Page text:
needed to restore the Commission as the world's preeminent financial regulator.
At the same time he called for the repeal of the Dodd-Frank provisions which
require the creation of five new independent offices at the SEC. Rather that
utilize this approach he called for Congress to "outline a series of principles
and objectives for the Commission to achieve . . ."
Similarly, Mr. Katz noted that he supported the goals of
the Accountability Act while discussing the inherent limitations of pre-enactment
studies of the potential impact of any rule. Accordingly, he suggested that a
three prong approach be used in rule making. This would require that when the
SEC votes to adopt a rule it would: 1) Require the Division of Risk, Strategy
and Financial innovation to submit a plan for collecting data on compliance
with the rule and its costs; 2) Provide a plan for examining the data
collected; and 3) Create a time table for presentation of the results of the
The testimony offered by the American Enterprise
Institute through former Commissioner Paul Atkins generally agreed with the
comments of the Chamber. Mr. Atkins cited what he called Reorganization Plan
Number 10 of 1950 which increased the power of the chairman, creating clear
authority over hiring and supervising the staff and its responsibilitie,s as a
model for organization. This contrasts with Dodd-Frank which Mr. Atkins
described as "a grab-bag of ideas that through micro-management has made
management of the SEC more difficult." In this context he noted that the draft
Modernization Act contains a number of good points including giving economists
a more prominent role. At the same time the draft bill "suffers in part from
the same prescriptive tendencies of Dodd-Frank . . . I would thus encourage
this Committee to address the specifics of Dodd-Frank and leave other
organizational aspects at a general level and to the SEC chairman's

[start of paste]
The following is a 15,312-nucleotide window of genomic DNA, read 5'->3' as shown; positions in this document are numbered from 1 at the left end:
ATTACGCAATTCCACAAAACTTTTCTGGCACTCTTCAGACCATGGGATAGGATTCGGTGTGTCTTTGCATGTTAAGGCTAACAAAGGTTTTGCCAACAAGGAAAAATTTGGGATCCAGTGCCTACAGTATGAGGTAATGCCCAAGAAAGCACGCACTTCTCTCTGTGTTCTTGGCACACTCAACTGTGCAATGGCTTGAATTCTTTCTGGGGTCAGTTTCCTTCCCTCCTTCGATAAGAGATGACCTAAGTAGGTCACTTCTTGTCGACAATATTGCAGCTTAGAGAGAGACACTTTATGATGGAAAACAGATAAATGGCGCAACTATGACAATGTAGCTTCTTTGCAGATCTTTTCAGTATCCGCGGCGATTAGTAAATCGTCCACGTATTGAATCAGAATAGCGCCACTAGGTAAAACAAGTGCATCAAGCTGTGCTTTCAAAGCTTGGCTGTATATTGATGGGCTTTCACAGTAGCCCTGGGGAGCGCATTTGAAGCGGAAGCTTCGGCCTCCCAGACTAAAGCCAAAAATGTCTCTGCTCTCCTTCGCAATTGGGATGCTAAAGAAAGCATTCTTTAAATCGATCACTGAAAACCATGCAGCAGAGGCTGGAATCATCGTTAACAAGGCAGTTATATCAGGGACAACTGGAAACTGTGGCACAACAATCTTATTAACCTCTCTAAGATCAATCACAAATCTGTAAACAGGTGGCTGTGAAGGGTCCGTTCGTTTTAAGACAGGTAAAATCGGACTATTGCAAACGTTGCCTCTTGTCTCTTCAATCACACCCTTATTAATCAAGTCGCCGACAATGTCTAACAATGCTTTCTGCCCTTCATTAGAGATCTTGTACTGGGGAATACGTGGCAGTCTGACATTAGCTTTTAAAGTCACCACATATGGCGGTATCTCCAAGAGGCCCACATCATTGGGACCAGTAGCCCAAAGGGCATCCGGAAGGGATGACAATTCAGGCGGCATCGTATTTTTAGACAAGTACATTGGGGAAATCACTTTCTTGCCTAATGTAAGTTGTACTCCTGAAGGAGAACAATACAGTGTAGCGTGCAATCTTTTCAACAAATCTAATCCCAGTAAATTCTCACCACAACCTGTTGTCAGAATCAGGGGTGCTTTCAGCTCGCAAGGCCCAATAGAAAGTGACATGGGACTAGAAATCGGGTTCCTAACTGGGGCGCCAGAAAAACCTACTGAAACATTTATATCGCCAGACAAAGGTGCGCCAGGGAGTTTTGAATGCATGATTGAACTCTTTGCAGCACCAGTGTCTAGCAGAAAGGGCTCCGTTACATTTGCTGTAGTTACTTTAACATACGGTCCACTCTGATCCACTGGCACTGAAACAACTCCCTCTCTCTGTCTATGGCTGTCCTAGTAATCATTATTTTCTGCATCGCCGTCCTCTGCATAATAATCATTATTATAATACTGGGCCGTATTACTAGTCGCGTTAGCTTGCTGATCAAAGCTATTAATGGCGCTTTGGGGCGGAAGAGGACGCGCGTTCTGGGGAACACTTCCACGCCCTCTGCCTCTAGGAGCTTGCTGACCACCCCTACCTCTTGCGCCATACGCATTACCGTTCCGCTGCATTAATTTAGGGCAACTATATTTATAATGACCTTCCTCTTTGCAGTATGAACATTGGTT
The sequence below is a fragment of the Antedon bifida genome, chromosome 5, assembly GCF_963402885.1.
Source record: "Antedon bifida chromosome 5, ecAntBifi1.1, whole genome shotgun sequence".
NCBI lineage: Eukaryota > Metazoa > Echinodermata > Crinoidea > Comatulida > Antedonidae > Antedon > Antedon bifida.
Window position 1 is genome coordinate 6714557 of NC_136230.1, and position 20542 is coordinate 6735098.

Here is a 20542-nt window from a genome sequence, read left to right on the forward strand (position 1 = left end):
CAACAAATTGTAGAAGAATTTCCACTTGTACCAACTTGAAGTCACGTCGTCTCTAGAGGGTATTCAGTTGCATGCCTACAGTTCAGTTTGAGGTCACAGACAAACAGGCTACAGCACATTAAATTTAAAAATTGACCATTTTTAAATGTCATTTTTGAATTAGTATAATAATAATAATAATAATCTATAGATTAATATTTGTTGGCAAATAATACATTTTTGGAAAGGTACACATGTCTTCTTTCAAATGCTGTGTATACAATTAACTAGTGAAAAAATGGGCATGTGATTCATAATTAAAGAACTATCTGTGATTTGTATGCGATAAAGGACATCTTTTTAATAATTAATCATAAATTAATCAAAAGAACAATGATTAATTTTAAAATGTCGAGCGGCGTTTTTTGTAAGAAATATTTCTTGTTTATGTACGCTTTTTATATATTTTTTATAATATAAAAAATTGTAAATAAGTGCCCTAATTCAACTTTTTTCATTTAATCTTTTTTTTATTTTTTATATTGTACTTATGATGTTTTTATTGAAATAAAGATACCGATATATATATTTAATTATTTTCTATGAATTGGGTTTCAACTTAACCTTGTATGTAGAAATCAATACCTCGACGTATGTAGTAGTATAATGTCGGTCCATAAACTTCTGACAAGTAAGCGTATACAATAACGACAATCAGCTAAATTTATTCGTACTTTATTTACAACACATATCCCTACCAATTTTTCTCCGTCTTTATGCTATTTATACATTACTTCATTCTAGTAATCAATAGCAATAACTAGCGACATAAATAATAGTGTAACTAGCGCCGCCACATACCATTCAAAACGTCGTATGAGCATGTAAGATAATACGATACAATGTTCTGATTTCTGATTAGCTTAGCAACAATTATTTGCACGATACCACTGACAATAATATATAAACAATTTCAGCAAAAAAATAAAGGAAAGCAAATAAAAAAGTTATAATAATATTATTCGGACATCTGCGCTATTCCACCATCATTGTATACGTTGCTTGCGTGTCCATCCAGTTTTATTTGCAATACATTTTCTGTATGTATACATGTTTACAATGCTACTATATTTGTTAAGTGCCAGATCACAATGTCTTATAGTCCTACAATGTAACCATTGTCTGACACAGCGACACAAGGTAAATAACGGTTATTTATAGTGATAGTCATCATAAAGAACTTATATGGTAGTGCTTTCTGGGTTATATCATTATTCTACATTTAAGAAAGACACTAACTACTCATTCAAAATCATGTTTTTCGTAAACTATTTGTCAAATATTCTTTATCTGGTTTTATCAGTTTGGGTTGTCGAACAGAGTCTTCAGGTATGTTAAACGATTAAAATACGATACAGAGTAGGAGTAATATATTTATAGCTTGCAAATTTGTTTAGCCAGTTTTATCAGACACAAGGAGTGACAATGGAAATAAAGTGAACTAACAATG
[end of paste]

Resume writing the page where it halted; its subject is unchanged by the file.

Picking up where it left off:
In commenting on the Regulatory Accountability Act the
former Commissioner noted that the SEC has "for years failed to incorporate
true economic analysis into its rulemaking process . . . " He thus shares this
goal of the draft bill.
Finally, Mr. Atkins told the Committee that the SEC and
the CFTC should be merged: "Merging the SEC and CFTC and creating a new agency
with seven Commissioners would save money and reduce bureaucracy, owing to the
scheme's fewer Commissioners and a reorganized staff."
Program: ABA Seminar: Is the
DOJ and SEC War On Insider Trading Rewriting the Rules? ABA program, live in
New York City, webcast nationally. Friday September 23, 2011 from 12 - 1:30
p.m. at Dorsey & Whitney, 51 West 52 St. New York, New York 10019.
Co-Chairs: Thomas O. Gorman, Dorsey & Whitney LLP and Frank C.
Razzano, Pepper Hamilton LLP.
Panelists: Christopher L. Garcia, Chief, Securities and Commodities
fraud Task Force, Assistant U.S. Attorney, Southern District of New York;
Daniel Hawke, Chief, Market Abuse Unit, Securities and Exchange Commission;
Stuart Kaswell, Executive Vice President & Managing Director, General
Counsel, Managed Funds Association; Tammy Eisenberg, Chief Compliance Officer,
General Counsel and Senior Vice President, DIAM U.S.A., Inc.
For further information please click here.
For more cutting edge commentary on developing
securities issues, visit SEC Actions, a blog by Thomas